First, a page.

I went through World War I without actually getting drunk. I did learn to drink heavily in France, but it didn’t do anything for me or to me. I mean to say I didn’t drink for relief or escape, and I was always flattered that I could out-drink almost anybody and take them home. Many of the patients insisted that when they got well they were going to take me down and get me drunk in appreciation. It was usually a hike of two and one-half kilometers to get the patient back to the hospital! These were walking wounded.
I had one bad experience in which a truck that I was in was blown up, and I woke up in Vichy a couple of days later in a bathtub. I thought I was in heaven. The whole room was full of steam. An enormous sergeant came through the steam and said, “Don’t move, young fellow.” I said, “Where am I?” He told me. I started to upbraid him, “Why shouldn’t I move?” He said, “Don’t move. That’s all.” I did, and found it was
very painful. I had an injury to my spine. When it was time to get me out of that bathtub that enormous guy just picked me up as though I were a baby and put me on a stretcher. That was about three days before the Armistice.
On Armistice Day everyone pushed all the hospital beds onto the street and had a grand parade of them. Everybody hugged and kissed us and gave us candy and drinks, and the sergeant came along with a glass and said, “The doctor says you’re to finish this right away.” I turned it upside down and believe me the bed swam from then on. It didn’t last very long because as soon as I got something to eat I got over that. But I think that was my very first feeling of being dizzy or drunk.
When I got back from World War I, there didn’t seem to be any alcoholic problem at all. I could drink or not drink, but when I did I liked to out-drink other people. This stupid desire to out-drink people, and then drinking more and more myself, was the first sign of my alcoholism.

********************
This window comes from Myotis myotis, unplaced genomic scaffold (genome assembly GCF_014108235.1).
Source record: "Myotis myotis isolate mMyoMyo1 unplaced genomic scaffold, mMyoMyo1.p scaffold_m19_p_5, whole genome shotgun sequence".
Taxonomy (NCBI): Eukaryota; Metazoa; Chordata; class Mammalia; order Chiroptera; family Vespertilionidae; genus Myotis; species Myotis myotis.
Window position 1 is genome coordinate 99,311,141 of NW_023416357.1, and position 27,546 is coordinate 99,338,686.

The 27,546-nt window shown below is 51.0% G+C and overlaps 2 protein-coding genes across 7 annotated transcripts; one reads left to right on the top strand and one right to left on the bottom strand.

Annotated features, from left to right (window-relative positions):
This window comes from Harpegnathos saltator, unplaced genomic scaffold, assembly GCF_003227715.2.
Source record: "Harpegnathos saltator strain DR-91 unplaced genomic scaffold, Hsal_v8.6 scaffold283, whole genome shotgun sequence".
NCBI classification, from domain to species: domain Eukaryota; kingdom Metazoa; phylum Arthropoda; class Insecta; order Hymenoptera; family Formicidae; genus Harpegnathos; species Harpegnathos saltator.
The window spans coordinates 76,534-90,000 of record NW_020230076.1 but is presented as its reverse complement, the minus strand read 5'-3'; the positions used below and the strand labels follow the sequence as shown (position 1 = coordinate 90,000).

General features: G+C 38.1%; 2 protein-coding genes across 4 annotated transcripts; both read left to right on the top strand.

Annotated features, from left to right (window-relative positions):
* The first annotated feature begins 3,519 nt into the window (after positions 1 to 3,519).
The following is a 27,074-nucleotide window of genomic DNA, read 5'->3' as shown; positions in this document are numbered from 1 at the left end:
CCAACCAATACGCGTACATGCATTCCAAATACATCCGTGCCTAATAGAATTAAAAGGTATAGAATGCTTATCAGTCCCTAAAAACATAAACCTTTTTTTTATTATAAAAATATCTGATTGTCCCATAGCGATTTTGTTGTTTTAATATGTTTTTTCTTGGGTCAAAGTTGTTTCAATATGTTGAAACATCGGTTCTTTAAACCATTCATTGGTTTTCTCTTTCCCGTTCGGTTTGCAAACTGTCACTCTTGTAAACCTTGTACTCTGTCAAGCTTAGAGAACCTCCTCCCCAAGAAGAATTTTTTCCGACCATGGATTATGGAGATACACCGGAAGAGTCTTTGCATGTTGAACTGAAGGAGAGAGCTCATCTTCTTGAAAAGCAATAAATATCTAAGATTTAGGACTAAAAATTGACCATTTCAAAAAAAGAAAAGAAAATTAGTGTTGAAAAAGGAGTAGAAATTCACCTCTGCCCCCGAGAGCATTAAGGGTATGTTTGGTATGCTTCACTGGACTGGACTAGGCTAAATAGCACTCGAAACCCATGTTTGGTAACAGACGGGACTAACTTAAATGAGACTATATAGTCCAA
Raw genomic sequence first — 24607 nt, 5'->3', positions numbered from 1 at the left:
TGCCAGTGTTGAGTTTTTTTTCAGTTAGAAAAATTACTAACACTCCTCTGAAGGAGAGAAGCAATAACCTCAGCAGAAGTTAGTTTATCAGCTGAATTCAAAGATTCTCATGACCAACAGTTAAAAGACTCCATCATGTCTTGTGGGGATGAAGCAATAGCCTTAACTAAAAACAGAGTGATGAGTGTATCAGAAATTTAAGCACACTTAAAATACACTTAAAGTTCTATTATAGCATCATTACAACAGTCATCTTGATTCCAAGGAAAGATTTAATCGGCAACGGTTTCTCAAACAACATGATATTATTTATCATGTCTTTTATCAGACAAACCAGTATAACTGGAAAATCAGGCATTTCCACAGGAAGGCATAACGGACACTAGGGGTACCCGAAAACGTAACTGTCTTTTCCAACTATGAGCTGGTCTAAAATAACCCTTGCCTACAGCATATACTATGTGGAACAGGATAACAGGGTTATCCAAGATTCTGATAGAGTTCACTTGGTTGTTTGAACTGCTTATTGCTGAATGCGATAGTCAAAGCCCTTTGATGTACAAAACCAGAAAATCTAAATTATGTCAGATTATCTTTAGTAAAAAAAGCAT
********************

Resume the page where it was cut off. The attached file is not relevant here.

I married in 1920. In 1928, my wife and I returned to Paris with two children, and I’d get insomnia and get up and go to the dining room and take a glass of brandy and that would put me back to sleep. I thought people took brandy to go to sleep.
Meanwhile, back in this country, I began to notice the family got worried when I was drinking and I didn’t like to see them worried. I thought, if it worries them so much, well, I’d drink over at the studio and take my friends over there. Because, by that time, I’d worked up a good, artistic reputation and the critics were particularly kind to me. I had loads and
loads of work, all that I could take care of, and I liked work. I always had a long day. To me, sunrise is the most gorgeous time of the day and the most spiritual, and I love to say my prayers and watch the sunrise at the same time. I am grateful for the new day and for the beauty of it.
This drinking over at the studio and then finally at barrooms—anything so as not to drink at the house—became progressively worse. This was when my “guilt complex” started, with this secret drinking. I went to Europe several times and the cycle seemed to be broken each time because I was never drunk over there, except when we lived in Paris after I was actively alcoholic. I was only actually drunk there twice that I know of.